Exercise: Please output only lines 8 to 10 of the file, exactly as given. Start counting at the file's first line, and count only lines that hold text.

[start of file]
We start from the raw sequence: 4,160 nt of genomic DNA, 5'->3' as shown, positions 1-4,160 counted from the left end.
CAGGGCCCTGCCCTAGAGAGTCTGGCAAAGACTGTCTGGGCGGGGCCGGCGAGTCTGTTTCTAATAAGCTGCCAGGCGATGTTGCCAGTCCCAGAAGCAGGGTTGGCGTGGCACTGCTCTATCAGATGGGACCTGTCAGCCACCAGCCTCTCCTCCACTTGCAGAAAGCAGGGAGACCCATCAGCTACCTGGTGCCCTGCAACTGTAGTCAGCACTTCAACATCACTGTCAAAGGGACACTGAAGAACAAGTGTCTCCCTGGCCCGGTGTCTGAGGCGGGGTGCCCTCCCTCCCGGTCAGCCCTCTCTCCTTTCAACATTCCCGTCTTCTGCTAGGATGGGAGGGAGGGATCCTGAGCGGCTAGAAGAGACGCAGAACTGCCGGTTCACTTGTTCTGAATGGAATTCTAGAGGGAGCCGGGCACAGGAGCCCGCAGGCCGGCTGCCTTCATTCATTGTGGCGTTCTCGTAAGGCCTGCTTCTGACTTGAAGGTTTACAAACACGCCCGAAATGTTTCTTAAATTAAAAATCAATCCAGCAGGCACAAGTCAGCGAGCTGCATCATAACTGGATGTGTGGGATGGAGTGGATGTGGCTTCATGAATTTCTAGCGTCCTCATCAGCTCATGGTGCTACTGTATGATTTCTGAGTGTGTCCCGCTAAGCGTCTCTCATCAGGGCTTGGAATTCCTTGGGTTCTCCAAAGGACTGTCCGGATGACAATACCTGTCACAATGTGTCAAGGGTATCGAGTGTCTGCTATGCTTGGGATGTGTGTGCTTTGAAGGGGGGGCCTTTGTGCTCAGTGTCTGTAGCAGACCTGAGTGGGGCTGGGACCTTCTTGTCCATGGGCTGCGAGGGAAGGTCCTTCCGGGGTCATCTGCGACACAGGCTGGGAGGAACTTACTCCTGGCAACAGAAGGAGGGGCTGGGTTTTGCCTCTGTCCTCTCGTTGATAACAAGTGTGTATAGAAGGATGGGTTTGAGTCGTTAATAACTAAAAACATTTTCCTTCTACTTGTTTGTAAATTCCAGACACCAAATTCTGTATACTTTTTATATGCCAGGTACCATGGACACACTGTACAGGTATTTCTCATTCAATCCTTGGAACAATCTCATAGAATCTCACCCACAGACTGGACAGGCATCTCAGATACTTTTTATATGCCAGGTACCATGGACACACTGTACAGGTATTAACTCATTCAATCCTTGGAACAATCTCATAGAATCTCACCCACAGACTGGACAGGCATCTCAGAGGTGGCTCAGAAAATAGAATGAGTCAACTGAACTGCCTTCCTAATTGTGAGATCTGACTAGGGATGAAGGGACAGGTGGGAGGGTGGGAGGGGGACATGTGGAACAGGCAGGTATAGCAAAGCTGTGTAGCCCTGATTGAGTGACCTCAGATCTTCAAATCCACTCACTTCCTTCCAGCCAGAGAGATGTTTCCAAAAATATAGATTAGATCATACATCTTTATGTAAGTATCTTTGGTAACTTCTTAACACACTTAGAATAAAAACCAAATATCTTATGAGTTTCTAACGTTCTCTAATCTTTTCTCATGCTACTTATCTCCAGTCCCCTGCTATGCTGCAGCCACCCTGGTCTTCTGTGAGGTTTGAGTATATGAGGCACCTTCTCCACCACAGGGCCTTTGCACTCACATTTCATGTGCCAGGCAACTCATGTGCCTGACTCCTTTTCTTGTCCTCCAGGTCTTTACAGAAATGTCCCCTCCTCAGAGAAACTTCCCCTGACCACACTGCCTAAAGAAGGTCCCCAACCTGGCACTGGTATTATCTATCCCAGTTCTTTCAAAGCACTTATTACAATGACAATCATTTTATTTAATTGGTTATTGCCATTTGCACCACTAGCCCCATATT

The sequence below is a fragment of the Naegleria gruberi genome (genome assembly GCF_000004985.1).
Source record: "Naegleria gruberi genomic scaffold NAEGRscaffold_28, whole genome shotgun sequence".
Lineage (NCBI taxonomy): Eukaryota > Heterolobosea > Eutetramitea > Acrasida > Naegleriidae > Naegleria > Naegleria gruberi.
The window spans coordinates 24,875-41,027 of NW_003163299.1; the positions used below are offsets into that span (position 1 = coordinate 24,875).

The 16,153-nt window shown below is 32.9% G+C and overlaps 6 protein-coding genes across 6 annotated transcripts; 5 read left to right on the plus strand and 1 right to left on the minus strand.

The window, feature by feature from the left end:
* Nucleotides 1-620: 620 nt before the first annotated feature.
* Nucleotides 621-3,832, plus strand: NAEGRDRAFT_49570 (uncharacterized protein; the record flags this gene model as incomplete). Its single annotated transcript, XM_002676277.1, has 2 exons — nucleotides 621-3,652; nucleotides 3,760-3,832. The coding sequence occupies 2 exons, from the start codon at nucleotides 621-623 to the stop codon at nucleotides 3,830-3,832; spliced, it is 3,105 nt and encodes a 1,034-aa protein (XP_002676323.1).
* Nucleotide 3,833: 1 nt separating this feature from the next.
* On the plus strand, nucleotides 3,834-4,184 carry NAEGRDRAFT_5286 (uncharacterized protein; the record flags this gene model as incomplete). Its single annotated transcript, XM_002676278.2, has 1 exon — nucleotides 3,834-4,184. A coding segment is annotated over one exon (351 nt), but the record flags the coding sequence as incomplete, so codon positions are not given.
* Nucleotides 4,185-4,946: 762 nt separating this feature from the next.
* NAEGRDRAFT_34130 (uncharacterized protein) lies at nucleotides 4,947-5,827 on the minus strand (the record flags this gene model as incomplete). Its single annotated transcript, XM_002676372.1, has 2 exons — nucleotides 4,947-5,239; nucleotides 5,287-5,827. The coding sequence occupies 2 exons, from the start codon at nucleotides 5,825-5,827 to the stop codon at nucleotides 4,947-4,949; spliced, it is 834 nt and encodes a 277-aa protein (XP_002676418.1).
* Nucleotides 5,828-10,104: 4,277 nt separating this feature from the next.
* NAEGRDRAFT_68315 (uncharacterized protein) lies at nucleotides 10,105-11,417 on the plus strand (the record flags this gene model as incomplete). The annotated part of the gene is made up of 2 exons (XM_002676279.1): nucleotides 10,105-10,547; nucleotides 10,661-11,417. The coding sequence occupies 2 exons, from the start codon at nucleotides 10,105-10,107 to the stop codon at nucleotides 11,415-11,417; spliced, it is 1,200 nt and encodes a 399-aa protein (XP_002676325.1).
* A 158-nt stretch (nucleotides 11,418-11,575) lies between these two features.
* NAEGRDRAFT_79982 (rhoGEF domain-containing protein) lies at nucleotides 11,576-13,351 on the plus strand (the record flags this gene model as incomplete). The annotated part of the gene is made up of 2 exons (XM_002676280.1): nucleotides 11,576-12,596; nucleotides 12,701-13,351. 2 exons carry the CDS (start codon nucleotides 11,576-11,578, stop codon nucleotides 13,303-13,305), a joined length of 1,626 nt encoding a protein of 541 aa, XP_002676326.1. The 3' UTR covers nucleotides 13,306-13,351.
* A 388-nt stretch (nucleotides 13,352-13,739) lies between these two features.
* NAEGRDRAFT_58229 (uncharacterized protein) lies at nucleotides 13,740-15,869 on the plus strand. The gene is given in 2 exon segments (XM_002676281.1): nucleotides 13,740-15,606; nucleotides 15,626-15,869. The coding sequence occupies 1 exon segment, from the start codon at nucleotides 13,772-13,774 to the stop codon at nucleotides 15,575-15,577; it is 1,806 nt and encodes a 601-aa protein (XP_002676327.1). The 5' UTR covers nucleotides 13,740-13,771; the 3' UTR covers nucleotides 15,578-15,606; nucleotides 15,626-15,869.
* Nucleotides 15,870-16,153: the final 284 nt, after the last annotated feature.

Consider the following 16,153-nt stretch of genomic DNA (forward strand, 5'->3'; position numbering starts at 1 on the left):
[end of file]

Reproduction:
The window, feature by feature from the left end:
* Nucleotides 1-620: 620 nt before the first annotated feature.
* Nucleotides 621-3,832, plus strand: NAEGRDRAFT_49570 (uncharacterized protein; the record flags this gene model as incomplete). Its single annotated transcript, XM_002676277.1, has 2 exons — nucleotides 621-3,652; nucleotides 3,760-3,832. The coding sequence occupies 2 exons, from the start codon at nucleotides 621-623 to the stop codon at nucleotides 3,830-3,832; spliced, it is 3,105 nt and encodes a 1,034-aa protein (XP_002676323.1).